“Melchior, you old rascal, you weave your plotting deep,” she muttered to her sword hilt. “But I’ll find them. I’ll cut them. I’ll see you face the justice of the Old Ways.”

“Um, can you back up a little for me, please?” Ebony asked. “Just who are the wizards? And why are you at war with them?”

Karliah sighed and rubbed her eyebrows. “We’re at war with them because they want a new way. They are a cult, striving to pull away from the Old Ways, the laws and customs that guided our people for thousands of years.”

“I don’t understand. What are the Old Ways, and why do they have a problem with them?”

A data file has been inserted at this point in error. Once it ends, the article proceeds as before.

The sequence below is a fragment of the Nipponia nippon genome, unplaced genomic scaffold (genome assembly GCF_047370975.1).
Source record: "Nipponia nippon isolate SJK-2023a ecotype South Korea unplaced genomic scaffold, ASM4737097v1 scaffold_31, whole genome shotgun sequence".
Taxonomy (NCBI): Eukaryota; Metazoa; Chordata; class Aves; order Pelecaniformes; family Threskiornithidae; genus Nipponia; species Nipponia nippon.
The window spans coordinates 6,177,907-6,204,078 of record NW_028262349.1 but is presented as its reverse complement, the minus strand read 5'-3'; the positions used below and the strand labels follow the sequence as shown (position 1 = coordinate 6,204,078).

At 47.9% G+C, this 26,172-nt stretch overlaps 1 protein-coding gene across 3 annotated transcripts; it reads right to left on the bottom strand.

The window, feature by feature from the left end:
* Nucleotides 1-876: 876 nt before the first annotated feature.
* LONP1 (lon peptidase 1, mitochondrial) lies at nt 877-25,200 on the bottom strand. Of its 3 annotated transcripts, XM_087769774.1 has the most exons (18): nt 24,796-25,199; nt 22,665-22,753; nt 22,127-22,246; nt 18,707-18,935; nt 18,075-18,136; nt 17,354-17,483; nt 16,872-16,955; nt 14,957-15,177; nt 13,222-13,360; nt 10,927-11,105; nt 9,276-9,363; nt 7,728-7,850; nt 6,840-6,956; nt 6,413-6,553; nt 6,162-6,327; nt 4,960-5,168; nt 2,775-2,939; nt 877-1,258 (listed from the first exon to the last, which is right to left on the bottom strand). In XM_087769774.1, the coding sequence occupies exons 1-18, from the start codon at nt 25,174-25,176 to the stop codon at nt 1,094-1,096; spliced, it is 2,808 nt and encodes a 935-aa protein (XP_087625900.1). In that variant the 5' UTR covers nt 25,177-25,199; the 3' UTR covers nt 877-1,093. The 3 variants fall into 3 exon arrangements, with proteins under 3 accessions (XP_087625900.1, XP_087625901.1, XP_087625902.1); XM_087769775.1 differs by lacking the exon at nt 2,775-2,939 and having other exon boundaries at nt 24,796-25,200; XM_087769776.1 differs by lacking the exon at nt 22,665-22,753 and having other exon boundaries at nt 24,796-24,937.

“I’ll tell you, but in a nutshell. I have need of sleep and thought and cannot spare long. Long ago, after Rome fell and the western world was in chaos, a great Sha rose to the throne in the Middle Kingdom. He joined the Coldlands to the north and west to it, uniting them into one great kingdom that rose from the ashes and became a mighty bulwark of the world. It was as great as Rome of old, but more internally focused and dedicated to keeping itself connected, at peace, and happy. That was the Golden Age. But the kingdom waned, and since the last Sha was brought down, we have struggled to maintain the Old Ways. We are a shattered and split kingdom, and I am not equal to the Shas of old. My hands could not hold the kingdom, nor can my leading cling so true to the Old Ways as did theirs. But at least I try.” Her face darkened. “I come from the far north and west, where ice is our always and war is our blood. My husband was from this land. He is gone now, and these wizards –” she broke off, seeming both angry and sad at once. “My griefs are not the only ones they are responsible for. This war is because of them and their heretical ideas. They want a ‘new era’. When the old Shas fell, so did their ways, they say. They want to have no restrictions, no guidelines or governing on the use of the Essence. The earth is tortured beneath us. I’m no mage, and I leave the Arts to others, but even still I know that this is folly and death. They will destroy us and themselves with their free reign ways. They’re a cult and a danger that must be stopped at all costs.”